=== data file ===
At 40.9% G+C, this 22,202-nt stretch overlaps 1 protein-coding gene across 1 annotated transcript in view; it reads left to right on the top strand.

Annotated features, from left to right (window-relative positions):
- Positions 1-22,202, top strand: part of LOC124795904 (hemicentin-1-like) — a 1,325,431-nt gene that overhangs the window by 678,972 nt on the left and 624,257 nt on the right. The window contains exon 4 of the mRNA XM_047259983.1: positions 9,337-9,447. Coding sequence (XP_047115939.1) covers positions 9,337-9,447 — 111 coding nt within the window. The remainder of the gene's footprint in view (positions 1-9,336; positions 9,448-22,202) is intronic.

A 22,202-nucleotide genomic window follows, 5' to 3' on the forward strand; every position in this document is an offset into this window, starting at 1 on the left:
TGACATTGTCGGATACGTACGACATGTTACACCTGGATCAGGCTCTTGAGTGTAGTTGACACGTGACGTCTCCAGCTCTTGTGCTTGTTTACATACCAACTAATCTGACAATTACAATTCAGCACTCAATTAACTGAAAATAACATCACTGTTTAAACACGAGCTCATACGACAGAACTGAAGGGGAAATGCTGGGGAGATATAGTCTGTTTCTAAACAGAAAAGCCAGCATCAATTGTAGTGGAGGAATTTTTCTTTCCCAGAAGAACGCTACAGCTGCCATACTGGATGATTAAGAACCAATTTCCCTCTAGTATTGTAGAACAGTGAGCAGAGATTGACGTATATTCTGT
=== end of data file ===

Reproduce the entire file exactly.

At 40.9% G+C, this 22,202-nt stretch overlaps 1 protein-coding gene across 1 annotated transcript in view; it reads left to right on the top strand.

Annotated features, from left to right (window-relative positions):
- Positions 1-22,202, top strand: part of LOC124795904 (hemicentin-1-like) — a 1,325,431-nt gene that overhangs the window by 678,972 nt on the left and 624,257 nt on the right. The window contains exon 4 of the mRNA XM_047259983.1: positions 9,337-9,447. Coding sequence (XP_047115939.1) covers positions 9,337-9,447 — 111 coding nt within the window. The remainder of the gene's footprint in view (positions 1-9,336; positions 9,448-22,202) is intronic.

A 22,202-nucleotide genomic window follows, 5' to 3' on the forward strand; every position in this document is an offset into this window, starting at 1 on the left:
TGACATTGTCGGATACGTACGACATGTTACACCTGGATCAGGCTCTTGAGTGTAGTTGACACGTGACGTCTCCAGCTCTTGTGCTTGTTTACATACCAACTAATCTGACAATTACAATTCAGCACTCAATTAACTGAAAATAACATCACTGTTTAAACACGAGCTCATACGACAGAACTGAAGGGGAAATGCTGGGGAGATATAGTCTGTTTCTAAACAGAAAAGCCAGCATCAATTGTAGTGGAGGAATTTTTCTTTCCCAGAAGAACGCTACAGCTGCCATACTGGATGATTAAGAACCAATTTCCCTCTAGTATTGTAGAACAGTGAGCAGAGATTGACGTATATTCTGT